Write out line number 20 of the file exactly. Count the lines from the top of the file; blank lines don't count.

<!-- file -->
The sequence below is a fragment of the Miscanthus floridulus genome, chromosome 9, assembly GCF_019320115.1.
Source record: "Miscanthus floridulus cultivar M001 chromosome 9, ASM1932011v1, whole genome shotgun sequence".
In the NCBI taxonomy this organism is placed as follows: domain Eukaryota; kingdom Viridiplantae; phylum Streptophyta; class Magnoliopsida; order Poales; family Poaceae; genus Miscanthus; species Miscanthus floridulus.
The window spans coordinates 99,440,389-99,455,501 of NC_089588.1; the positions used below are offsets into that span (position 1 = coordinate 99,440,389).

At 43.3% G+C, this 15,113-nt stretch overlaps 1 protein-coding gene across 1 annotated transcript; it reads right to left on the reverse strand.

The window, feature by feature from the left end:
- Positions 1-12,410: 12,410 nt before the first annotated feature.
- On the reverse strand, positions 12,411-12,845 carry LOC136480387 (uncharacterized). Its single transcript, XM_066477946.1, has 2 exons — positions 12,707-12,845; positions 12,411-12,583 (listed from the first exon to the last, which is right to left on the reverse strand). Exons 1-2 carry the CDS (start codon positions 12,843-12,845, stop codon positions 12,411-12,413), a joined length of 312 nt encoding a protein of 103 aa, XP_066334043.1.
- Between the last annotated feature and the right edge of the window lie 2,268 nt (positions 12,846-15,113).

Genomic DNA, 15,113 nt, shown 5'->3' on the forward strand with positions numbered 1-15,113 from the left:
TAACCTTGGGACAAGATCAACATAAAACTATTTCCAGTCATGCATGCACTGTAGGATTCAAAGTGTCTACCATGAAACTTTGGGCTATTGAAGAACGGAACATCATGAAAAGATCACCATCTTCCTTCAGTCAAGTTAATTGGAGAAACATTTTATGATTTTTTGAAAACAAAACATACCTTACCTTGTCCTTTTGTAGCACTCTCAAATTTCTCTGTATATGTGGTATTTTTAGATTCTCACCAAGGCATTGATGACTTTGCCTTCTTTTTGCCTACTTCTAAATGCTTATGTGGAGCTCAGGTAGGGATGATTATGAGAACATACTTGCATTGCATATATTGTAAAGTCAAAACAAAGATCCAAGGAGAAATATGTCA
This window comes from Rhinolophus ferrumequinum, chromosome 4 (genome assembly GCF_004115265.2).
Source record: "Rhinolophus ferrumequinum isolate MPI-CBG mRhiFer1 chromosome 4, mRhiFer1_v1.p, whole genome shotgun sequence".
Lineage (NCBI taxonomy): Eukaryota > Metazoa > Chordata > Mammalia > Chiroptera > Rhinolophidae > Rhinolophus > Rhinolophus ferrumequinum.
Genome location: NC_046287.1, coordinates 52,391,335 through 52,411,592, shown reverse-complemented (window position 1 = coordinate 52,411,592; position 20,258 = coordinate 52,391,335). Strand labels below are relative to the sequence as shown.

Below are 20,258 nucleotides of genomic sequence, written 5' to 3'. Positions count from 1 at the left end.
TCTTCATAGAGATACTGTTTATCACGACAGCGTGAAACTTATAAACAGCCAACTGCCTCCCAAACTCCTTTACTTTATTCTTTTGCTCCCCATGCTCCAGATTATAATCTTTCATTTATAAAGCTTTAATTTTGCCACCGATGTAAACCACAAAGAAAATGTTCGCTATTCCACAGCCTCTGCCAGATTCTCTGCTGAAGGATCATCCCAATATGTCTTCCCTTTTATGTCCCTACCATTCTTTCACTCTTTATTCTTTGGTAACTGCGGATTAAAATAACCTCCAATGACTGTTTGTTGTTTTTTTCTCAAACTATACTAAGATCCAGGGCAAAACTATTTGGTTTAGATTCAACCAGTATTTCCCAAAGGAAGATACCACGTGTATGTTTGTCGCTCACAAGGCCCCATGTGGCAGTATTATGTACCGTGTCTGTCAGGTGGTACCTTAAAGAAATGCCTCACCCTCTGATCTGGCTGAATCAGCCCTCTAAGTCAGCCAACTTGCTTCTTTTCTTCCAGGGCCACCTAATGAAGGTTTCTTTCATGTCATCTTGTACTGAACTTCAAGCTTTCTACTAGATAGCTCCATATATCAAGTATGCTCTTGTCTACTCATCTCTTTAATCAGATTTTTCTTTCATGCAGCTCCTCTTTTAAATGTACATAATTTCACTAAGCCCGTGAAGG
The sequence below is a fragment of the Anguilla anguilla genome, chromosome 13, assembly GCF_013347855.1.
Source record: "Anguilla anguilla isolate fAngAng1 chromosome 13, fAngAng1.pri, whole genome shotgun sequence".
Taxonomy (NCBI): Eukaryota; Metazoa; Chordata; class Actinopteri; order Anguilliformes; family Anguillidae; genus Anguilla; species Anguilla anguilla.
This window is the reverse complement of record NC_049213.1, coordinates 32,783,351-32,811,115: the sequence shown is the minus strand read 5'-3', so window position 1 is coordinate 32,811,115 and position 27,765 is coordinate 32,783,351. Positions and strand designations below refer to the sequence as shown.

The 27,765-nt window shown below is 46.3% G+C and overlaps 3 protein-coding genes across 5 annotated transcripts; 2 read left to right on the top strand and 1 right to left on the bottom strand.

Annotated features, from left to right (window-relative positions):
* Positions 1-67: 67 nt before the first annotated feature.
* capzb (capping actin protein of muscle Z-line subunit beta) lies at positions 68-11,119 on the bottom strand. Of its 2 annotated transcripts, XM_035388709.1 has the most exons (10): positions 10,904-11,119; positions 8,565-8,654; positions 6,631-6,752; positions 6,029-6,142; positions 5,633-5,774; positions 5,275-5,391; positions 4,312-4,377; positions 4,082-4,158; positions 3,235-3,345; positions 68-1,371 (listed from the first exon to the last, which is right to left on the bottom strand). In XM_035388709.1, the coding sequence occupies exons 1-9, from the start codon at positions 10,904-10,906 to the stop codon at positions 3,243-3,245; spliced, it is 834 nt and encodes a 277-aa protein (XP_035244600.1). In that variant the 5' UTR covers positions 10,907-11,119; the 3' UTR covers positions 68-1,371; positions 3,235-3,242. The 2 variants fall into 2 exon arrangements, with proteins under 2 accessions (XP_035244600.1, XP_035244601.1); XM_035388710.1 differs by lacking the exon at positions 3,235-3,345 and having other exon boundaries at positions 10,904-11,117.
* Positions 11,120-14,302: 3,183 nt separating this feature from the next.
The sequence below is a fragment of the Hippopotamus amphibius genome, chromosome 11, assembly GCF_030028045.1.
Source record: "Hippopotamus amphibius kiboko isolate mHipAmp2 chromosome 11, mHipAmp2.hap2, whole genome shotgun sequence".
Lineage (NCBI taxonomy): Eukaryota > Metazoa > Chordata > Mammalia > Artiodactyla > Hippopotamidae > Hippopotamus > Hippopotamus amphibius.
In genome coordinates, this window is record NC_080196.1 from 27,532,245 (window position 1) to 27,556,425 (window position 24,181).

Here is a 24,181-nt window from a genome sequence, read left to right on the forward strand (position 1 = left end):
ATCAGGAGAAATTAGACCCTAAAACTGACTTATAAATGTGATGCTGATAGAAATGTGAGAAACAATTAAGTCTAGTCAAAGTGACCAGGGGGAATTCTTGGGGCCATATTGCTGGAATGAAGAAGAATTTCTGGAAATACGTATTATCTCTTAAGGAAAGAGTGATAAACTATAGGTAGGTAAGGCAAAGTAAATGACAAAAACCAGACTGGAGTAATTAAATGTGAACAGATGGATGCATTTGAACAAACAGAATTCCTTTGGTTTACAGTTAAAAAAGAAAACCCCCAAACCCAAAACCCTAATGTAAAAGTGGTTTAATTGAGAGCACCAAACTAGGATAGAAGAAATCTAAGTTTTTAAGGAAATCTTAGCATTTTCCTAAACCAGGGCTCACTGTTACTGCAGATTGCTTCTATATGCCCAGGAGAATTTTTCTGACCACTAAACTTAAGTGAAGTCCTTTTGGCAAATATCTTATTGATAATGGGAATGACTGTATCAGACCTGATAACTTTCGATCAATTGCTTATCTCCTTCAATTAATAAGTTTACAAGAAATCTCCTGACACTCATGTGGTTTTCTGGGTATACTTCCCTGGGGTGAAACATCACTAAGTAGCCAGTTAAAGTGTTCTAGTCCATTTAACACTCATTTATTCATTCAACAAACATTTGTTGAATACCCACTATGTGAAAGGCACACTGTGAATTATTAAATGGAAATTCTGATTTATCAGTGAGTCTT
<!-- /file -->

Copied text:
Taxonomy (NCBI): Eukaryota; Metazoa; Chordata; class Actinopteri; order Anguilliformes; family Anguillidae; genus Anguilla; species Anguilla anguilla.